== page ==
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HQ 955539

March 14, 1994

CLA-2 CO:R:C:M 955539 DFC


TARIFF NO.: 6406.10.77

Paul G. Giguere, Esq
Sandler, Travis & Rosenberg, P.A.
1341 G Street, N.W.
Washington D.C. 20005-3105

RE: Uppers; Parts of footwear; HRL's 082075, 085573, 085291, 087458

Dear Mr. Giguere:

In a letter dated December 13, 1993, on behalf of Suave Shoe Co., you inquired as to the tariff classification under the Harmonized Tariff Schedule of the United States (HTSUS), of an unlasted shoe upper which will be produced in China. A sample was submitted for examination.

The sample is a four eyelet cotton canvas upper with a separately sewn-on bottom which consists of fabric combined with a latex foam. The bottom has a cut-out of approximately three quarters of an inch by one and three quarters of an inch in the heel area. The edges of this cut-out are seamed. The upper has a counter of a thermoplastic material.


Is the sample upper considered a "formed upper" for tariff purposes?


Classification of goods under the HTSUS is governed by the General Rules of Interpretation (GRI's). GRI 1 provides that "classification shall be determined according to the terms of the headings and any relative section or chapter notes, and, provided such headings or notes do not otherwise require, according to the remaining GRI's taken in order. In other words, classification is governed first by the terms of the headings of the tariff and any relative section or chapter notes.

Additional U.S. Note 4 to Chapter 64, HTSUS, sets forth the criteria for determining whether an upper is considered a formed upper for tariff purposes. That note reads, in pertinent part, as follows:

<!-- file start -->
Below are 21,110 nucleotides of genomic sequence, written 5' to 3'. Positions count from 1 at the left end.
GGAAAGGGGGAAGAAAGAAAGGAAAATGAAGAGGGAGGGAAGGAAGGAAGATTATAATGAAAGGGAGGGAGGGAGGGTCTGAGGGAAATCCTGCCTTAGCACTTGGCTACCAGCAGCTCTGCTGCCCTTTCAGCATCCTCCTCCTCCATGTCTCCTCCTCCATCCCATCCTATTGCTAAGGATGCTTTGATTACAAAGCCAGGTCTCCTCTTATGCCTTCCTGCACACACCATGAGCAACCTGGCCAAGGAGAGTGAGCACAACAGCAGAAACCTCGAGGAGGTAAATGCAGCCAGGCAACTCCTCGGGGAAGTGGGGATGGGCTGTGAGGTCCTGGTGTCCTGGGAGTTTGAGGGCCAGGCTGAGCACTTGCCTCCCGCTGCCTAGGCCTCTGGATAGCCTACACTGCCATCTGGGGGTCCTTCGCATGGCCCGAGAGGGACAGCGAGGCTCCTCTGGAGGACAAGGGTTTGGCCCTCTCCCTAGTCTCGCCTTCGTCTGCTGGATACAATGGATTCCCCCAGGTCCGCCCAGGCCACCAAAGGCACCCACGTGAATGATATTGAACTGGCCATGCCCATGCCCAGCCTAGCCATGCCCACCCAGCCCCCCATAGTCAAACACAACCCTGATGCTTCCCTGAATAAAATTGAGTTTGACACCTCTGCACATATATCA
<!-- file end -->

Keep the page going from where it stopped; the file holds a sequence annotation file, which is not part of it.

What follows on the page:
. . .[p]rovisions for "formed uppers" covers uppers, with closed bottoms which have been shaped by lasting, molding or otherwise but not by simply closing at the bottom.

Although your letter states that the sample is unlasted and therefore unshaped, our examination indicates that it may have been at least partially shaped by lasting, molding or otherwise. However, in Headquarters Ruling Letter (HRL) 082075, dated December 1, 1988, this office stated that "[w]e construe the phrase closed bottoms as uppers which are substantially closed (Emphasis added). It is our view that substantially closed means that more of the lower surface that is intended to cover the bottom of the foot is present, than is absent." In HRL 085573, dated December 28, 1989, this office modified this position stating that we "are now of the opinion that uppers which have substantial openings cut out of the bottoms are not closed with the meaning of Additional U.S. Note 4 to Chapter 64, Supra."

In HRL 085291, dated March 1, 1990, this office noted that the upper samples therein were front-part and back-part lasted. This office also noted that inasmuch as certain of the samples therein had substantial openings in their bottom, they cannot be considered formed uppers. See also HRL 087458 dated September 19, 1990.

Since the sample upper in issue likewise has a substantial opening in its bottom, it cannot be considered a formed upper for tariff purposes.


The sample upper is classifiable under subheading 6406.10.77, HTSUS, which provides for parts of footwear (including uppers whether or not attached to soles other than outer soles), uppers and parts thereof, other than stiffeners, other than formed uppers, other, of cotton, other. The rate of duty applicable to this provision is 11.2% ad valorem. The textile category is 369.


John Durant, Director
Commercial Rulings Division

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